How to not be a tourist
It’s like I have been a journalist all my life; listening, observing, absorbing…endlessly curious; I loving feeling the vibe, the energy and mood of a place. I am interested in the feeling of a place, what it is like behind the scenes, what everyday life is like for the locals.
I can’t stand being a tourist; it’s like a thick wall between you and the locals, a wall that prevent you from really getting to know the individuals behind the pokerfaces. When you are the tourist you are the customer, the client, you are a target that you don’t get personal with. Many take advantage of tourists, are out to trick you, to get as much money from you as possible.
When I travel I am not your normal tourist, but I am not your average local either…I am somewhere in between. I am an observer, sometimes a participator in everyday life, at times I am like a bridge and an ambassador; other times just a sponge with big ears and eyes.
It’s about breaking down barriers: Give something of yourself that others can relate to on their level. I am blond and green eyed, in the vast majority of the countries in the world it would be impossible to blend in physically. But there are other ways to blend and acclimatize:
Start to imitate postures, way of walking and hand gestures, check to see how the head moves while talking and follow the movements of the eyes. “When in Rome, do as the Romans” If the locals sit on the floor and eat with their hands…sit on the floor and eat with your hands. It might feel strange to you, but be strange instead of a stranger.
To really experience a place and its inhabitants, you need to move beyond your comfort zone and try new ways of being, thinking and doing. It’s very rewarding and often life changing.
“I think doctors should prescribe travel for narrow-mindedness, stupidity, racism, depression, low self-esteem, lack of creativity, burnout, superiority and inferiority complexes and apathy.”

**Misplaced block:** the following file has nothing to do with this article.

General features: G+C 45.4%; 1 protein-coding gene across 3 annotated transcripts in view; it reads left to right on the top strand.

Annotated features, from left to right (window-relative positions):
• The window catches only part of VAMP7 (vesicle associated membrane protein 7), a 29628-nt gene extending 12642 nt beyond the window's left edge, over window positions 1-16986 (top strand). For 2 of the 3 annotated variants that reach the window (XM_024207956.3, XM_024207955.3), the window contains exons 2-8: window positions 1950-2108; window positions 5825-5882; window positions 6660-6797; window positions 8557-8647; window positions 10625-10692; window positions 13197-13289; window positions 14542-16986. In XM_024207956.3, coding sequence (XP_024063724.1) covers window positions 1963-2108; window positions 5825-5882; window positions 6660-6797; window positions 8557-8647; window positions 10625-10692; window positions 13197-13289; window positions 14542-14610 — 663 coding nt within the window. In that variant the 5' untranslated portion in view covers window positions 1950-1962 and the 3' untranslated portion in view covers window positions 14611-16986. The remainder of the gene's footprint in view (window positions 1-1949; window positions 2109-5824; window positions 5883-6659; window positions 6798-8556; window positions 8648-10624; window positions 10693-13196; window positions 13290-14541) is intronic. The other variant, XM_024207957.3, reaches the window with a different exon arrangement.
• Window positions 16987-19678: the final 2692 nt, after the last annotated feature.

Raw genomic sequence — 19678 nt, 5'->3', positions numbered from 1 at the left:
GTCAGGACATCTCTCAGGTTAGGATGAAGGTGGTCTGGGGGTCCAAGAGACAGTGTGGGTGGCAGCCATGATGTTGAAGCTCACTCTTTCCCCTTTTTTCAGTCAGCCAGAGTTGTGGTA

Sometimes I have asked myself what the F#*!^ I am doing;
Like how I drank warm sour milk from the hands of a stranger and ate stale ghee (clarified butter) balls with holy ash and herbs during Cavadee (a religious Tamil festival, Tamil is a culture, language and religion found in southern India, Sri Lanka and Mauritius. Muruga, brother of Ganesh is their main God)…while I lived in Mauritius.
Probably the most disgusting thing I have ever tasted, but holy and important as it was for the locals, I didn’t want to offend them. Sometimes it’s hard to build bridges, but almost always it is worth it and you are grateful afterwards.
There are many ways to do it and here are some tips:
Internet is great; you can find friends (old or new ones) to visit, travel and stay with all over the world, sites for house swapping, language schools, universities, paid work and voluntary work, courses, expeditions, seminars, monasteries, temples and churches, organizations, spiritual communities, eco villages and cultural festivals and activities.
There are also expatriate communities in most parts of the world. Check out their official websites and see where they hang out. Most expatriates make way better guides than your travel books.
Check out these sites for inspiration:
www.couchsurfing.org (get to know locals and stay in their homes)
www.wooffa.com (willing workers on organic farms)
www.gvi.co.uk (volunteering around the world)
www.careersabroad.co.uk (job opportunities that makes a positive difference)
www.escapeartist.com (job listings around the globe)
www.ic.org (alternative communities, eco villages)
www.worldexpeditions.com (trekking, adventures, expeditions)